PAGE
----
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What is — and isn’t — marital property in a divorce

On Behalf of | Feb 24, 2022 | Asset Division

Except for the emotional trauma, figuring out how to divide the money and other assets is often the most challenging part of getting divorced. You and your spouse might each feel that you contributed more to the marriage, and the two of you likely have very different ideas about what to do with the family home, retirement savings and other valuables.

You may have heard that Pennsylvania and New Jersey are equitable distribution states. But unless you have been through divorce before, you might not know what that means. One thing to remember is that “equitable” property division is not the same thing as “equal” division. You do not have to split your assets 50/50; the law only requires that the division be reasonably fair to both sides. The other key point is that this rule applies only to marital property.

(Virtually) everything acquired during marriage

Essentially, marital property is anything you or your spouse acquired during your marriage, even if only one of you earned an income. The idea is that the non-income earning spouse’s contributions, such as keeping the house and being the primary child-carer, allowed the other spouse to focus on their career. Thus, both spouses are entitled to their fair share. Debts acquired during the marriage, such as credit card bills and student loans, are also divided up this way.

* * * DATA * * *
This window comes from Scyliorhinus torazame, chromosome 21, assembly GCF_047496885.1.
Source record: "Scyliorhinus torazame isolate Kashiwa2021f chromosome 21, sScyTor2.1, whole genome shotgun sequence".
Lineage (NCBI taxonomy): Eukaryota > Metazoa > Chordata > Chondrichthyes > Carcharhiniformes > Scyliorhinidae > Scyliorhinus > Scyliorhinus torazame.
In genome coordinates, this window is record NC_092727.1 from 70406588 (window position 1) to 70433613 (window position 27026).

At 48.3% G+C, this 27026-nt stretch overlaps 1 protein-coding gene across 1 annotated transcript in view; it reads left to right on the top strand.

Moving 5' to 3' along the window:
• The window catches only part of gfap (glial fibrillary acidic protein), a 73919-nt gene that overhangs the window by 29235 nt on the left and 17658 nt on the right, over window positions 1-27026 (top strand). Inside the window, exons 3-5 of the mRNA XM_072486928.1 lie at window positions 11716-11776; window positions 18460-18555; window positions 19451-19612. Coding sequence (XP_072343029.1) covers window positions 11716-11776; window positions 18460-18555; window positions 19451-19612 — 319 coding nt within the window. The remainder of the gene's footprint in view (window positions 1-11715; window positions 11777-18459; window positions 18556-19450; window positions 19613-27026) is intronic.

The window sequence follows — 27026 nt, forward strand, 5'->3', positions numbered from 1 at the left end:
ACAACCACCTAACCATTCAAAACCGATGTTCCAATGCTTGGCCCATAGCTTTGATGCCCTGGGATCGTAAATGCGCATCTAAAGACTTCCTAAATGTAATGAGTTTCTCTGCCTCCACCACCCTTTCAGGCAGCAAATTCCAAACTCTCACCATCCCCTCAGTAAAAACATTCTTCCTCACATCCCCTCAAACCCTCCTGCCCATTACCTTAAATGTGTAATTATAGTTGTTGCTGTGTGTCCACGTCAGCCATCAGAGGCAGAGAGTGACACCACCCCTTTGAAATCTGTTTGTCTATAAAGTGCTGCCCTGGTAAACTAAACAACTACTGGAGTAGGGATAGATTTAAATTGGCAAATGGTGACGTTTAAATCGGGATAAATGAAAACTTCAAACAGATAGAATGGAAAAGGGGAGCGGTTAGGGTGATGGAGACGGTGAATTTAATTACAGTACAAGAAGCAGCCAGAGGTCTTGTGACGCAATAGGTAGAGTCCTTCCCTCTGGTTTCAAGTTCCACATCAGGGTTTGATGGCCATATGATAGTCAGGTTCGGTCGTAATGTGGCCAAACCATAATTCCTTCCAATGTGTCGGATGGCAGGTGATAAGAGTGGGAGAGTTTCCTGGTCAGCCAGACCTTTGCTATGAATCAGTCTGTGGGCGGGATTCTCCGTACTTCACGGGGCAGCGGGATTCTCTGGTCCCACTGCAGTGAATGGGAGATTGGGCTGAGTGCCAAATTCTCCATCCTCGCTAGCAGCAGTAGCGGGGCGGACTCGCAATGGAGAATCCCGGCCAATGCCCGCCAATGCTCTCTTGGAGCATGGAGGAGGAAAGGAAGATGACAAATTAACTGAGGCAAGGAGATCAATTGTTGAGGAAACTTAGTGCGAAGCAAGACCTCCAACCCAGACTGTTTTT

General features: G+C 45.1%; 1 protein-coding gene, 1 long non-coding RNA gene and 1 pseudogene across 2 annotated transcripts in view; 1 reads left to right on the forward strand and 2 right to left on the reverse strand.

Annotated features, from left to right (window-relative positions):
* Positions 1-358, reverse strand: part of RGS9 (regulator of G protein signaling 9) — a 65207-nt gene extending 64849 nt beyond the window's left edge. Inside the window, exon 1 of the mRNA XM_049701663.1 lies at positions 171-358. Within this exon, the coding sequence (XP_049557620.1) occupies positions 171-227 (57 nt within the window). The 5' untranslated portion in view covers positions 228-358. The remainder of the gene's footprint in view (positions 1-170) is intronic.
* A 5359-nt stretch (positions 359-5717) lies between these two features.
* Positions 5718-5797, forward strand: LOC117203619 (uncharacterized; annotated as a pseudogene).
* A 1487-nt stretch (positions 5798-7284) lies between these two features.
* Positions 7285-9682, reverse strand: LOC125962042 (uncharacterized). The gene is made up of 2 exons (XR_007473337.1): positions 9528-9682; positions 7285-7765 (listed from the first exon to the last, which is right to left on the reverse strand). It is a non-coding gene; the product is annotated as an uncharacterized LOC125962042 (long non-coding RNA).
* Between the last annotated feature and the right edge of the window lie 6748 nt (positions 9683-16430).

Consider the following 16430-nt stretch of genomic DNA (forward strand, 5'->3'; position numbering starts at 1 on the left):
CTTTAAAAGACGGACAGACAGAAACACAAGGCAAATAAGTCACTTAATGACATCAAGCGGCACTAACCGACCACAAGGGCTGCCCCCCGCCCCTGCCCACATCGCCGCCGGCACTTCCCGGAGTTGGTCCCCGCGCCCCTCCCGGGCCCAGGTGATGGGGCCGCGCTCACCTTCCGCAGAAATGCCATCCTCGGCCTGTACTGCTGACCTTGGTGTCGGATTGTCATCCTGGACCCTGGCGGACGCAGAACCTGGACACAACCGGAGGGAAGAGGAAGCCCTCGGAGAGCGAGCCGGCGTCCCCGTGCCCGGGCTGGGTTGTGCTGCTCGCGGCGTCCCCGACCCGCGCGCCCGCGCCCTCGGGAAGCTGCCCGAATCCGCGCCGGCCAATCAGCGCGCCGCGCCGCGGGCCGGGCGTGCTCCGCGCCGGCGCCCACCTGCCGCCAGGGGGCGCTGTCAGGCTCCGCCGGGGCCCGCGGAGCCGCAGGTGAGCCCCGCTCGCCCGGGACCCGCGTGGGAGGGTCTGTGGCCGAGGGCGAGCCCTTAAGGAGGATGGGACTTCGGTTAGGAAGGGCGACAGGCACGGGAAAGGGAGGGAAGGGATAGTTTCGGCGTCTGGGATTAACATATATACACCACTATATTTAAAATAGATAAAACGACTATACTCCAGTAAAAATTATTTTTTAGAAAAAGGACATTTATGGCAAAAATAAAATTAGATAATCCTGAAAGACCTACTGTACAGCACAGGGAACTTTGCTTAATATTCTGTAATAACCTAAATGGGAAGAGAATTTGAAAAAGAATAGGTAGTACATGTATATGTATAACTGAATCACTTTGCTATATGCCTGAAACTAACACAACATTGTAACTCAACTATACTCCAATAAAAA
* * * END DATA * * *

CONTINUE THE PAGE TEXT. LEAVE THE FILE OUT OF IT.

What about what I owned before the wedding?

Nonmarital property includes things that one spouse owned prior to the marriage, though nonmarital cash and other assets can become marital property through “intermingling.” This means a person’s property was combined with their spouse’s, such as by opening a joint bank account. But as long as you can show that you kept a nonmarital asset separate during the marriage, you get to keep it. There are also exceptions to the marital asset rule, such as gifts and inheritances specifically given to one spouse alone.

It is not uncommon for divorcing spouses to dispute what counts as marital or nonmarital property. Careful preparation and a sound negotiation strategy can go a long way towards reducing conflict and reaching a practical and reasonable settlement.